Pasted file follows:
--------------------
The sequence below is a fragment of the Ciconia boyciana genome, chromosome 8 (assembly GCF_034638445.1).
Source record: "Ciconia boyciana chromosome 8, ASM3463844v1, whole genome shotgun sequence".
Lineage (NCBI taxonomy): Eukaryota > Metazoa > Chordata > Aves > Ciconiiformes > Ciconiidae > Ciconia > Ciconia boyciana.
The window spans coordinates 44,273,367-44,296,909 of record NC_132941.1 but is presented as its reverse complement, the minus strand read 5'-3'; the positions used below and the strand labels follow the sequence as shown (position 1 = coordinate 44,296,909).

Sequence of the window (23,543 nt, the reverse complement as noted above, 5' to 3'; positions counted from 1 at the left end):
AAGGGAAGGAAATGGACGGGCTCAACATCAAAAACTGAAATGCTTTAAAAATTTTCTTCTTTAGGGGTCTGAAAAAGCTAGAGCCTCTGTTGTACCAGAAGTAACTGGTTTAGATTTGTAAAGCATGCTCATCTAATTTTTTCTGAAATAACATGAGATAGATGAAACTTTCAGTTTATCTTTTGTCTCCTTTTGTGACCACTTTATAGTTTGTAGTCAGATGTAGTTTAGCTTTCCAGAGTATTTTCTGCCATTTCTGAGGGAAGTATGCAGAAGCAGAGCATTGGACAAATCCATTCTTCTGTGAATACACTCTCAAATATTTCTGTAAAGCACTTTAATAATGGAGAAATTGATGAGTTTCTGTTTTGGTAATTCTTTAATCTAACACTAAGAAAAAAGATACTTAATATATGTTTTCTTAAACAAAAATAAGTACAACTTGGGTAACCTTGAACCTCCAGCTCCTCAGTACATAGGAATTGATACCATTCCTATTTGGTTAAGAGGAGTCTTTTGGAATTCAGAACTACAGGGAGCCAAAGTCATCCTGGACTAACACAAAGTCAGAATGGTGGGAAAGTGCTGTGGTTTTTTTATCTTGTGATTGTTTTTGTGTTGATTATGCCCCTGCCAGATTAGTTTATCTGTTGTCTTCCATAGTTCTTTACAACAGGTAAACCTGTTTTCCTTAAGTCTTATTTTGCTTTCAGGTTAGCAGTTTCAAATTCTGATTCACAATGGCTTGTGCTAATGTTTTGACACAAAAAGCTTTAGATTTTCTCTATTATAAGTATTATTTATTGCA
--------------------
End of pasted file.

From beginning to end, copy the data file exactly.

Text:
The sequence below is a fragment of the Ciconia boyciana genome, chromosome 8 (assembly GCF_034638445.1).
Source record: "Ciconia boyciana chromosome 8, ASM3463844v1, whole genome shotgun sequence".
Lineage (NCBI taxonomy): Eukaryota > Metazoa > Chordata > Aves > Ciconiiformes > Ciconiidae > Ciconia > Ciconia boyciana.
The window spans coordinates 44,273,367-44,296,909 of record NC_132941.1 but is presented as its reverse complement, the minus strand read 5'-3'; the positions used below and the strand labels follow the sequence as shown (position 1 = coordinate 44,296,909).

Sequence of the window (23,543 nt, the reverse complement as noted above, 5' to 3'; positions counted from 1 at the left end):
AAGGGAAGGAAATGGACGGGCTCAACATCAAAAACTGAAATGCTTTAAAAATTTTCTTCTTTAGGGGTCTGAAAAAGCTAGAGCCTCTGTTGTACCAGAAGTAACTGGTTTAGATTTGTAAAGCATGCTCATCTAATTTTTTCTGAAATAACATGAGATAGATGAAACTTTCAGTTTATCTTTTGTCTCCTTTTGTGACCACTTTATAGTTTGTAGTCAGATGTAGTTTAGCTTTCCAGAGTATTTTCTGCCATTTCTGAGGGAAGTATGCAGAAGCAGAGCATTGGACAAATCCATTCTTCTGTGAATACACTCTCAAATATTTCTGTAAAGCACTTTAATAATGGAGAAATTGATGAGTTTCTGTTTTGGTAATTCTTTAATCTAACACTAAGAAAAAAGATACTTAATATATGTTTTCTTAAACAAAAATAAGTACAACTTGGGTAACCTTGAACCTCCAGCTCCTCAGTACATAGGAATTGATACCATTCCTATTTGGTTAAGAGGAGTCTTTTGGAATTCAGAACTACAGGGAGCCAAAGTCATCCTGGACTAACACAAAGTCAGAATGGTGGGAAAGTGCTGTGGTTTTTTTATCTTGTGATTGTTTTTGTGTTGATTATGCCCCTGCCAGATTAGTTTATCTGTTGTCTTCCATAGTTCTTTACAACAGGTAAACCTGTTTTCCTTAAGTCTTATTTTGCTTTCAGGTTAGCAGTTTCAAATTCTGATTCACAATGGCTTGTGCTAATGTTTTGACACAAAAAGCTTTAGATTTTCTCTATTATAAGTATTATTTATTGCA